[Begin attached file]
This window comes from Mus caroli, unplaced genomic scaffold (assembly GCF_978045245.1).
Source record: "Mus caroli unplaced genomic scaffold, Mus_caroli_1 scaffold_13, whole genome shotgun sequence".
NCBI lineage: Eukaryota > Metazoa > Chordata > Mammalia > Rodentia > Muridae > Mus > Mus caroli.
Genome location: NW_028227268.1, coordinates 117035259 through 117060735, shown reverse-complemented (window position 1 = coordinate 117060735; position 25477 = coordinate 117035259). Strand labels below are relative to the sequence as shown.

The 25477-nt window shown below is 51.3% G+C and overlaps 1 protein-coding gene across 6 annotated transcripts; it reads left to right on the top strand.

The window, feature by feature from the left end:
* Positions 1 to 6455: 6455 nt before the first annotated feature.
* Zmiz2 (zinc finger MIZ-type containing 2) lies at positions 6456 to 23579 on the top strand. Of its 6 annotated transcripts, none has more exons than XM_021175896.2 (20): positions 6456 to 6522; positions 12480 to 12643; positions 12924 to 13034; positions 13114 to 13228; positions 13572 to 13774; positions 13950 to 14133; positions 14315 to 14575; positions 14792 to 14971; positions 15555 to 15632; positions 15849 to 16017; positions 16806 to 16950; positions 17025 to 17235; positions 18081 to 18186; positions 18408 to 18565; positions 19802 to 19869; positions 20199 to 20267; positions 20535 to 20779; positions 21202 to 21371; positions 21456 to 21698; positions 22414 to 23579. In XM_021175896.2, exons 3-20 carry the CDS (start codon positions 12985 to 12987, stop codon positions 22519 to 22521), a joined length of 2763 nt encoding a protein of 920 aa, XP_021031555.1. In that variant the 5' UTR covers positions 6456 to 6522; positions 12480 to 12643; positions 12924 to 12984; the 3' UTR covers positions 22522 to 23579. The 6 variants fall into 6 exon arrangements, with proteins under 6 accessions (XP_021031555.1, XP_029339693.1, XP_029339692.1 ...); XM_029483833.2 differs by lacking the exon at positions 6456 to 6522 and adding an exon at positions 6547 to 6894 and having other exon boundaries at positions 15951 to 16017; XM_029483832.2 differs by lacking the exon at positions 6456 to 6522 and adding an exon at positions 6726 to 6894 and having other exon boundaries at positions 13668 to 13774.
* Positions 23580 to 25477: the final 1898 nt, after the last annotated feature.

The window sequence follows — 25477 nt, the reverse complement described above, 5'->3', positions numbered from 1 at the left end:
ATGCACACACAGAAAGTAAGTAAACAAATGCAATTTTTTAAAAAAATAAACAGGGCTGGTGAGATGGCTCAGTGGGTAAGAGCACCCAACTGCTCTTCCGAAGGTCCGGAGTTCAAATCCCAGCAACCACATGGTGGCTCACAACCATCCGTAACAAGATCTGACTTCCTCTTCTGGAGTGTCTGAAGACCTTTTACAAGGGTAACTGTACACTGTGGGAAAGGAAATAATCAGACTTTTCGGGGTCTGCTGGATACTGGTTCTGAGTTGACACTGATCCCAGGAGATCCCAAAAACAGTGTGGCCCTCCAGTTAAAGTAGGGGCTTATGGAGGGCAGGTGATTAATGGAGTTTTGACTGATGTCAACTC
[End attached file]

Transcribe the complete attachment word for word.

This window comes from Mus caroli, unplaced genomic scaffold (assembly GCF_978045245.1).
Source record: "Mus caroli unplaced genomic scaffold, Mus_caroli_1 scaffold_13, whole genome shotgun sequence".
NCBI lineage: Eukaryota > Metazoa > Chordata > Mammalia > Rodentia > Muridae > Mus > Mus caroli.
Genome location: NW_028227268.1, coordinates 117035259 through 117060735, shown reverse-complemented (window position 1 = coordinate 117060735; position 25477 = coordinate 117035259). Strand labels below are relative to the sequence as shown.

The 25477-nt window shown below is 51.3% G+C and overlaps 1 protein-coding gene across 6 annotated transcripts; it reads left to right on the top strand.

The window, feature by feature from the left end:
* Positions 1 to 6455: 6455 nt before the first annotated feature.
* Zmiz2 (zinc finger MIZ-type containing 2) lies at positions 6456 to 23579 on the top strand. Of its 6 annotated transcripts, none has more exons than XM_021175896.2 (20): positions 6456 to 6522; positions 12480 to 12643; positions 12924 to 13034; positions 13114 to 13228; positions 13572 to 13774; positions 13950 to 14133; positions 14315 to 14575; positions 14792 to 14971; positions 15555 to 15632; positions 15849 to 16017; positions 16806 to 16950; positions 17025 to 17235; positions 18081 to 18186; positions 18408 to 18565; positions 19802 to 19869; positions 20199 to 20267; positions 20535 to 20779; positions 21202 to 21371; positions 21456 to 21698; positions 22414 to 23579. In XM_021175896.2, exons 3-20 carry the CDS (start codon positions 12985 to 12987, stop codon positions 22519 to 22521), a joined length of 2763 nt encoding a protein of 920 aa, XP_021031555.1. In that variant the 5' UTR covers positions 6456 to 6522; positions 12480 to 12643; positions 12924 to 12984; the 3' UTR covers positions 22522 to 23579. The 6 variants fall into 6 exon arrangements, with proteins under 6 accessions (XP_021031555.1, XP_029339693.1, XP_029339692.1 ...); XM_029483833.2 differs by lacking the exon at positions 6456 to 6522 and adding an exon at positions 6547 to 6894 and having other exon boundaries at positions 15951 to 16017; XM_029483832.2 differs by lacking the exon at positions 6456 to 6522 and adding an exon at positions 6726 to 6894 and having other exon boundaries at positions 13668 to 13774.
* Positions 23580 to 25477: the final 1898 nt, after the last annotated feature.

The window sequence follows — 25477 nt, the reverse complement described above, 5'->3', positions numbered from 1 at the left end:
ATGCACACACAGAAAGTAAGTAAACAAATGCAATTTTTTAAAAAAATAAACAGGGCTGGTGAGATGGCTCAGTGGGTAAGAGCACCCAACTGCTCTTCCGAAGGTCCGGAGTTCAAATCCCAGCAACCACATGGTGGCTCACAACCATCCGTAACAAGATCTGACTTCCTCTTCTGGAGTGTCTGAAGACCTTTTACAAGGGTAACTGTACACTGTGGGAAAGGAAATAATCAGACTTTTCGGGGTCTGCTGGATACTGGTTCTGAGTTGACACTGATCCCAGGAGATCCCAAAAACAGTGTGGCCCTCCAGTTAAAGTAGGGGCTTATGGAGGGCAGGTGATTAATGGAGTTTTGACTGATGTCAACTC